“While there are clearly gaps that remain, the stock-take of actions taken before 2020 and the Talanoa Dialogue have clearly shown that the world has built a strong foundation for climate action under the Paris Agreement”, said Ms. Espinosa.
Many developed countries pledged financial support to enable developing countries to act. This is especially important for the replenishment of the Green Climate Fund.
Countries have sent significant positive signals towards GCF’s first formal replenishment, with Germany and Norway announcing that they would double their contributions.
The Adaptation Fund received a total of USD 129 million.
The engagement of multilateral development banks (MDBs), international organisations, businesses, investors and civil society at COP24 helped to build the political will towards the outcome in Katowice.
Many made key announcements, that were critical to build momentum. These include:
The World Bank’s pledge of $200 billion in climate action funding for the period 2021-2025;
The MDBs announcement to align their activities with the goals of the Paris Agreement;
The commitment by fifteen international organizations to make their operations climate neutral;
The announcement by the C40 Cities coalition, which includes cities across the globe, to work with the IPCC to identify how the Global Warming of 1.5C report can apply to cities’ climate actions.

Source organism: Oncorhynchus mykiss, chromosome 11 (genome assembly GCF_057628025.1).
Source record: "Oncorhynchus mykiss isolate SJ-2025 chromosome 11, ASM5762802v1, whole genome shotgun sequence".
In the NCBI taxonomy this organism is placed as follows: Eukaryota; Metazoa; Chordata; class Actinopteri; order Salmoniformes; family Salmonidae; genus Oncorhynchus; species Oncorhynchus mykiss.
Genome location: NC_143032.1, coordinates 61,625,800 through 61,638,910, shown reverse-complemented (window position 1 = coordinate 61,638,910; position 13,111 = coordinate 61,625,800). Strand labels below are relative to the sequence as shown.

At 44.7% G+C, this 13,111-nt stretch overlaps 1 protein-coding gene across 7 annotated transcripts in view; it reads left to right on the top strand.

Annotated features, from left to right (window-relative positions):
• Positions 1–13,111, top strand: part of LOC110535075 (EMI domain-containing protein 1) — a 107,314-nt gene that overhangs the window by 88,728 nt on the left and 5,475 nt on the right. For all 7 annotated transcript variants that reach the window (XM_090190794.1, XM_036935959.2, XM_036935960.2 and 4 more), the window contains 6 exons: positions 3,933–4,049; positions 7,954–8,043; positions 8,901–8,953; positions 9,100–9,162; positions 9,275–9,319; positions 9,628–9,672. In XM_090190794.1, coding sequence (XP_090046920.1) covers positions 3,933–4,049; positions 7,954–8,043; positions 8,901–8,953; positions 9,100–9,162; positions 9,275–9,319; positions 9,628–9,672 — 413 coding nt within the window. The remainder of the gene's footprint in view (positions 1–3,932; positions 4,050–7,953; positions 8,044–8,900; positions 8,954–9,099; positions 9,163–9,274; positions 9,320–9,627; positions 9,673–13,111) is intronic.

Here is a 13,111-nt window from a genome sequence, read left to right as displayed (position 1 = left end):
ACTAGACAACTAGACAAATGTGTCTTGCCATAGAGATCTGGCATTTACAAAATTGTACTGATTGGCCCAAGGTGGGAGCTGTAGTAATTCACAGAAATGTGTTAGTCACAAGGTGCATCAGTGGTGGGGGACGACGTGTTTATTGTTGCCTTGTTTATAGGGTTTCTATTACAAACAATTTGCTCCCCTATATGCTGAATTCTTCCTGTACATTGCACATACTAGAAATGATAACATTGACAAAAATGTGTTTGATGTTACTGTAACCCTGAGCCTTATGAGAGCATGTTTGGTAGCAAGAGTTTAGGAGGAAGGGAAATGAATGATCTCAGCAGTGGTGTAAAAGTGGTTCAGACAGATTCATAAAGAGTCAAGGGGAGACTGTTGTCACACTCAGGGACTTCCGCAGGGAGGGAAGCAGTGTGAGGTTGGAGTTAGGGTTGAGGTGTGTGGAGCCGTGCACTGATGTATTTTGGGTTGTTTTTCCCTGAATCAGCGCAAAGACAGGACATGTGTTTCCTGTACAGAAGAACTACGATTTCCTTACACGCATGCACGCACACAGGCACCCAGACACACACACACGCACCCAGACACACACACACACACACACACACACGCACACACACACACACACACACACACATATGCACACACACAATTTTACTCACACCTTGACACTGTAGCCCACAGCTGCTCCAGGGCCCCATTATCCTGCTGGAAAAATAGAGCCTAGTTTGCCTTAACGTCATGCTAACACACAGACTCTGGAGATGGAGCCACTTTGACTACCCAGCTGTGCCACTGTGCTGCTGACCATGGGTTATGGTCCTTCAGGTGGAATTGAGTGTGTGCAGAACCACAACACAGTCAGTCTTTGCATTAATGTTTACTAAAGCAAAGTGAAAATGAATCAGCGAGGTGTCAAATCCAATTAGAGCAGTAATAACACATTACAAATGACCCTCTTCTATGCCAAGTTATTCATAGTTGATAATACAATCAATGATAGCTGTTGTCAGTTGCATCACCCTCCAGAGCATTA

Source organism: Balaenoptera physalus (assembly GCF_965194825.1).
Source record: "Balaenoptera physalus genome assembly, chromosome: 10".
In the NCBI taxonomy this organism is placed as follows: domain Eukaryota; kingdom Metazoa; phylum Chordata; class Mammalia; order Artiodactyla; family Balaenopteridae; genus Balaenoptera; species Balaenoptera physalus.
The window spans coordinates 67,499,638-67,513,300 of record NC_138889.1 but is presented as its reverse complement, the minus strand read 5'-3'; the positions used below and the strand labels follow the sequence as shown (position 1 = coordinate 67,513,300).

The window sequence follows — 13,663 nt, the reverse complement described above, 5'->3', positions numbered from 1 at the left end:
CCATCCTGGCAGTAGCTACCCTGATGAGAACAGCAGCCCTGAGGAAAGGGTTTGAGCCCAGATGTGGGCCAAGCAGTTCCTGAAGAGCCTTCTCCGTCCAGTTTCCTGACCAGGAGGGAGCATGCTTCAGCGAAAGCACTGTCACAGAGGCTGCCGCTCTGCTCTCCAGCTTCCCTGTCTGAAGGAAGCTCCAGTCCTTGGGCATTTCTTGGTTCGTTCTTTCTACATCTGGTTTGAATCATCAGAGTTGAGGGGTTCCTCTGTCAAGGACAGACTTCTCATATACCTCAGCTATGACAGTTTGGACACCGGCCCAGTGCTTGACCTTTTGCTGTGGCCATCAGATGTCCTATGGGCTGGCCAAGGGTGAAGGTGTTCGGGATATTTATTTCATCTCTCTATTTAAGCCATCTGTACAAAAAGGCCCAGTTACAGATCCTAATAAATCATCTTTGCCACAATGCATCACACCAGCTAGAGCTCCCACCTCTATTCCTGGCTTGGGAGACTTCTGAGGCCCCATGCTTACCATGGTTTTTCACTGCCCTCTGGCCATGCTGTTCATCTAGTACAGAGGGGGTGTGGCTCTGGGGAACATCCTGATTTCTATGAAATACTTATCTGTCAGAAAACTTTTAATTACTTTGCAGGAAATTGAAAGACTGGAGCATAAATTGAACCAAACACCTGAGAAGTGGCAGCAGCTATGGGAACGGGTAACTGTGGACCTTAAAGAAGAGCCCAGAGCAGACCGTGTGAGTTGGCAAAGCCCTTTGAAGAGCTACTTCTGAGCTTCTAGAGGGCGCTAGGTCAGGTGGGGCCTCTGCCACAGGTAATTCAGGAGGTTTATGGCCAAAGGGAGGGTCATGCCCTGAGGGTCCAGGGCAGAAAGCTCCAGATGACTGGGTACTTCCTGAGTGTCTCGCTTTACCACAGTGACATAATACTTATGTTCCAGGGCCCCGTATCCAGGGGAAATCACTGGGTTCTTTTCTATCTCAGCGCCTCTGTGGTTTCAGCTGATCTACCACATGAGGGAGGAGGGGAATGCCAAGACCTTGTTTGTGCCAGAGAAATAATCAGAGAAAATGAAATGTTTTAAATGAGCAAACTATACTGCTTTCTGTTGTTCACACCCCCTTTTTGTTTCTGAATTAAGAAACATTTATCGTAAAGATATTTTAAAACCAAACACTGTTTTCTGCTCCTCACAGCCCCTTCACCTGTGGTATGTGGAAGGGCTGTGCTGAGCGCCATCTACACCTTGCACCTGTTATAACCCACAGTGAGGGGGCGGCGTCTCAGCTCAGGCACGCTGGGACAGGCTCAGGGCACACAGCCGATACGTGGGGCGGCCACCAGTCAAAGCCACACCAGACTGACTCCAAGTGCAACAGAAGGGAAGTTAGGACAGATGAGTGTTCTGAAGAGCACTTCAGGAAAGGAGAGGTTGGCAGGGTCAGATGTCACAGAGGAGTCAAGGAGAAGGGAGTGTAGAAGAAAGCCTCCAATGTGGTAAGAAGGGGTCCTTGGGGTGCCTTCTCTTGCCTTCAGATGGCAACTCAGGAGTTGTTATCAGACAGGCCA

Many more announcements were made and inspiring examples of climate action showcased at the Global Climate Action High-level events (For more information, see here).
The next United Nations Climate Change Conference will take place in Chile and consultations will provide clarity on the city and exact date of the conference in due course.
About the UNFCCC
With 197 Parties, the United Nations Framework Convention on Climate Change (UNFCCC) has near universal membership and is the parent treaty of the 2015 Paris Climate Change Agreement. The main aim of the Paris Agreement is to keep a global average temperature rise this century well below 2 degrees Celsius and to drive efforts to limit the temperature increase even further to 1.5 degrees Celsius above pre-industrial levels. The UNFCCC is also the parent treaty of the 1997 Kyoto Protocol. The ultimate objective of all agreements under the UNFCCC is to stabilize greenhouse gas concentrations in the atmosphere at a level that will prevent dangerous human interference with the climate system, in a time frame which allows ecosystems to adapt naturally and enables sustainable development.